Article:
Moral Preferences, Moral Constraints, and Self-Serving Biases
Economists have formally modeled moral dispositions by directly incorporating into utility analysis concern for the well-being of others. But sometimes moral dispositions are not preferences, as connoted by utility analysis, but rather are ingrained as (internal) constraints. I present a model fleshing out this distinction: If moral dispositions are internal constraints on a person's real goal of pursuing her self-interest, she will be keen to self-servingly gather, avoid, and interpret relevant evidence, for the purpose of relaxing this constraint and pursuing her self interest. This gives rise to self-serving biases in moral reasoning. I show that this alternative model has some implications different from a standard utility model. Specifically, because a person seeks to avoid information that interferes with her self interest, the scope for social influence in moral conduct is greater than it is in the conventional model. Outside parties can improve a person's moral conduct by a) forcing her to receive certain information, b) discouraging her from (selectively) thinking about other information, or c) encouraging her to think through moral principles before she knows where her self interest lies.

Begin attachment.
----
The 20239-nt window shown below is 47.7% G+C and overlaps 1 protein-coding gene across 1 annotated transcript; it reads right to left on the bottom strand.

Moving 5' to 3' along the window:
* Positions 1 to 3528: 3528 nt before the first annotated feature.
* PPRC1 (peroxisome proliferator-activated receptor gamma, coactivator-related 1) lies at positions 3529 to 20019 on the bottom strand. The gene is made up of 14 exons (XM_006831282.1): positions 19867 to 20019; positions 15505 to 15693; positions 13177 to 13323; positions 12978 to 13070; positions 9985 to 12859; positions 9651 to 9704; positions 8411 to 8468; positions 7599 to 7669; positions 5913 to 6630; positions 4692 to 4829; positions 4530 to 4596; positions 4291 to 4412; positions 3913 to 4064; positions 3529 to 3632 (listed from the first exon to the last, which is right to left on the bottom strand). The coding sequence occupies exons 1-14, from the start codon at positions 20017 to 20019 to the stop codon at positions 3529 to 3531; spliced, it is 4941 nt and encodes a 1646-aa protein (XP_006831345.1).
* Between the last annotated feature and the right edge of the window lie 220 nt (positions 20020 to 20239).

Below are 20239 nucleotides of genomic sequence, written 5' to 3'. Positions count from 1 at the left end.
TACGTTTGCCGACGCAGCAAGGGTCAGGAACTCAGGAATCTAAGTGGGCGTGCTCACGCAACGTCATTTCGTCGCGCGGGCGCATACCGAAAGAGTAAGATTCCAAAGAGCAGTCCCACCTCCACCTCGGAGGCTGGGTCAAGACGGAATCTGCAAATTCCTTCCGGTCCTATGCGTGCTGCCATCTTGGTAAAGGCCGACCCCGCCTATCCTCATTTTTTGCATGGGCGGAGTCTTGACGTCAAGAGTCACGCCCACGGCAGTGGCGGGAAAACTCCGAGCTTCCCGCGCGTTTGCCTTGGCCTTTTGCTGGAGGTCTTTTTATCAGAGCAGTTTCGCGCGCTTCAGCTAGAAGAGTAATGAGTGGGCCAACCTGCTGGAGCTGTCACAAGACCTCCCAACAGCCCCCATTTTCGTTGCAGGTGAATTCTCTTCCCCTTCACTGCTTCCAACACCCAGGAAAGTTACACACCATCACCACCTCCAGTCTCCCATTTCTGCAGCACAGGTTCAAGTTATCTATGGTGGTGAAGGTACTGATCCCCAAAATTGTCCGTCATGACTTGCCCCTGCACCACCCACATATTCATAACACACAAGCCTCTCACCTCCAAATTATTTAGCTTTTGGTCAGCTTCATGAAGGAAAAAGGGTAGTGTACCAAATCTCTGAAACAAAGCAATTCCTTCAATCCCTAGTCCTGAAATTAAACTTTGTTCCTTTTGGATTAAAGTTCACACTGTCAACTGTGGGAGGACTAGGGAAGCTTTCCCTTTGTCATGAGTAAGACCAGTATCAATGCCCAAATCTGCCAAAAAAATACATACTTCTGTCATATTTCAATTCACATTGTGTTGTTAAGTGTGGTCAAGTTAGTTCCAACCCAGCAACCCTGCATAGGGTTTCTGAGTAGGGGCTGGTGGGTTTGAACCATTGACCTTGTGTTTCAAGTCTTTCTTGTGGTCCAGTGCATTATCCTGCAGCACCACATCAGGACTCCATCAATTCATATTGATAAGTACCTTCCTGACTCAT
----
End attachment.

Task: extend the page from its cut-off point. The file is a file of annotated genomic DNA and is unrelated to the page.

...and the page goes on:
To our knowledge, this item is not available for
download. To find whether it is available, there are three
1. Check below under "Related research" whether another version of this item is available online.
2. Check on the provider's web page whether it is in fact available.
3. Perform a search for a similarly titled item that would be available.
|Date of creation:||01 Aug 1995|
|Contact details of provider:|| Postal: University of California at Berkeley, Berkeley, CA USA|
Web page: http://www.haas.berkeley.edu/groups/iber/wps/econwp.html
More information through EDIRC
|Order Information:|| Postal: IBER, F502 Haas Building, University of California, Berkeley CA 94720-1922|
When requesting a correction, please mention this item's handle: RePEc:ucb:calbwp:95-241. See general information about how to correct material in RePEc.
For technical questions regarding this item, or to correct its authors, title, abstract, bibliographic or download information, contact: (Christopher F. Baum)
If references are entirely missing, you can add them using this form.